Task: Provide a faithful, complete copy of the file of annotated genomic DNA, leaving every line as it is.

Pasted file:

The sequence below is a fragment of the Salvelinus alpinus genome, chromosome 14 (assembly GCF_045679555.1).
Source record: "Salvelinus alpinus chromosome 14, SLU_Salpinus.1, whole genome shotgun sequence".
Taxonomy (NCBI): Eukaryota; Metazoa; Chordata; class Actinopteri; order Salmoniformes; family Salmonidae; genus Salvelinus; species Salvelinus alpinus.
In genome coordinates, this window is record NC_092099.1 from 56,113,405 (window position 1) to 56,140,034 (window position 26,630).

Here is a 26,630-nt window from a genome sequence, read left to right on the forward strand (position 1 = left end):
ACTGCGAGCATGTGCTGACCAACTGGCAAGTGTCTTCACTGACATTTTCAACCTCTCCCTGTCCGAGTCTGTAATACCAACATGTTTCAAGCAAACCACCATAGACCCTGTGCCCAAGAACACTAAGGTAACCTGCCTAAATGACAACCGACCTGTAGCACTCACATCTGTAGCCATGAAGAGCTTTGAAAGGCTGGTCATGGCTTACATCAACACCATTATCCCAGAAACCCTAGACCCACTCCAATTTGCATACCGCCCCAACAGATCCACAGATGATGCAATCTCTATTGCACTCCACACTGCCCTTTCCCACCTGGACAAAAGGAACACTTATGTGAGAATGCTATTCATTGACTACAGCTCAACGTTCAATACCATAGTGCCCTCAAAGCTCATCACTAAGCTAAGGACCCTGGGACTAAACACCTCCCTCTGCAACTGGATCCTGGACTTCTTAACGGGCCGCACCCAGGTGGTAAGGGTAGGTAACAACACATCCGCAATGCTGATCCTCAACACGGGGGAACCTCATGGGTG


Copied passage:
The sequence below is a fragment of the Salvelinus alpinus genome, chromosome 14 (assembly GCF_045679555.1).
Source record: "Salvelinus alpinus chromosome 14, SLU_Salpinus.1, whole genome shotgun sequence".
Taxonomy (NCBI): Eukaryota; Metazoa; Chordata; class Actinopteri; order Salmoniformes; family Salmonidae; genus Salvelinus; species Salvelinus alpinus.
In genome coordinates, this window is record NC_092099.1 from 56,113,405 (window position 1) to 56,140,034 (window position 26,630).

Here is a 26,630-nt window from a genome sequence, read left to right on the forward strand (position 1 = left end):
ACTGCGAGCATGTGCTGACCAACTGGCAAGTGTCTTCACTGACATTTTCAACCTCTCCCTGTCCGAGTCTGTAATACCAACATGTTTCAAGCAAACCACCATAGACCCTGTGCCCAAGAACACTAAGGTAACCTGCCTAAATGACAACCGACCTGTAGCACTCACATCTGTAGCCATGAAGAGCTTTGAAAGGCTGGTCATGGCTTACATCAACACCATTATCCCAGAAACCCTAGACCCACTCCAATTTGCATACCGCCCCAACAGATCCACAGATGATGCAATCTCTATTGCACTCCACACTGCCCTTTCCCACCTGGACAAAAGGAACACTTATGTGAGAATGCTATTCATTGACTACAGCTCAACGTTCAATACCATAGTGCCCTCAAAGCTCATCACTAAGCTAAGGACCCTGGGACTAAACACCTCCCTCTGCAACTGGATCCTGGACTTCTTAACGGGCCGCACCCAGGTGGTAAGGGTAGGTAACAACACATCCGCAATGCTGATCCTCAACACGGGGGAACCTCATGGGTG